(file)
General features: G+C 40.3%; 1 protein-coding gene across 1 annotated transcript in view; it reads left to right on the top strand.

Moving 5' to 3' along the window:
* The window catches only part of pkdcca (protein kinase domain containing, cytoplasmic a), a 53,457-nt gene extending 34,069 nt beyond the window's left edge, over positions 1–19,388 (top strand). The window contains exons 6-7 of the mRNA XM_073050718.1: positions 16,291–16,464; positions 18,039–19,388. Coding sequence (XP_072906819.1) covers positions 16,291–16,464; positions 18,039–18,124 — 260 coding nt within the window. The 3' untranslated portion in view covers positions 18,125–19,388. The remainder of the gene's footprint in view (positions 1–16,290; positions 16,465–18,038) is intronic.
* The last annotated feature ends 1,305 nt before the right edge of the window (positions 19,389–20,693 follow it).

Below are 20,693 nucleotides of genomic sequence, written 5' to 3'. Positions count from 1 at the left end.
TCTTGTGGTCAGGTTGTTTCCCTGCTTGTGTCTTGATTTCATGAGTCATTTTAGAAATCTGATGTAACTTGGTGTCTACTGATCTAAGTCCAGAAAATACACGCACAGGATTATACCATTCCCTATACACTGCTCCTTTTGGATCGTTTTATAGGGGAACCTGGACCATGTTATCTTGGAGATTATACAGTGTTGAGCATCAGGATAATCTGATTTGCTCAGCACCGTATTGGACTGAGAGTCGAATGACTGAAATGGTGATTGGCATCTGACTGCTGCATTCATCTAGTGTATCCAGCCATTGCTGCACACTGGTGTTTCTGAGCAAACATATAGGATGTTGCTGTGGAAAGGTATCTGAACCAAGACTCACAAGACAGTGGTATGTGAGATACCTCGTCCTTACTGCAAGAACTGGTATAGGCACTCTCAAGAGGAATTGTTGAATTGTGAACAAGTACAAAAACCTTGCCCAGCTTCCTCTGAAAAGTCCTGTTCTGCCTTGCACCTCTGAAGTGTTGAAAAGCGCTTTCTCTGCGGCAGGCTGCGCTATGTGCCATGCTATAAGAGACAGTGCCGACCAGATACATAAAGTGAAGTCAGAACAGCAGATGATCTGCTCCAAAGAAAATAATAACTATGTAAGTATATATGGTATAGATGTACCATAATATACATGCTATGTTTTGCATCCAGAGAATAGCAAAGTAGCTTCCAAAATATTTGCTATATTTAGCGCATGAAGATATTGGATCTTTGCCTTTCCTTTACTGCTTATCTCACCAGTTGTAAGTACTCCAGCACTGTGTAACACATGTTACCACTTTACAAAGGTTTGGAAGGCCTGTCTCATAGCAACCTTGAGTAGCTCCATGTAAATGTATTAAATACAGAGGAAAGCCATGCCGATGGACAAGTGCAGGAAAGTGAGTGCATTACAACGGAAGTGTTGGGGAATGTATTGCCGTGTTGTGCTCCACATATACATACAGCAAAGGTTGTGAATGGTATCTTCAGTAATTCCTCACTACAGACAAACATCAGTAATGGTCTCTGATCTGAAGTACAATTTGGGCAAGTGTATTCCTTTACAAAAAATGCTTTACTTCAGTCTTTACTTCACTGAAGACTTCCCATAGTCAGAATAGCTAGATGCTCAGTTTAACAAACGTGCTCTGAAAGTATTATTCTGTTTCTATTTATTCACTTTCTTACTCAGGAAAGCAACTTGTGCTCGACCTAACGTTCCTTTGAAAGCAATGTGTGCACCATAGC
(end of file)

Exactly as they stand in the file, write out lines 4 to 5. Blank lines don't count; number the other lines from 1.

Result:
* The last annotated feature ends 1,305 nt before the right edge of the window (positions 19,389–20,693 follow it).

Below are 20,693 nucleotides of genomic sequence, written 5' to 3'. Positions count from 1 at the left end.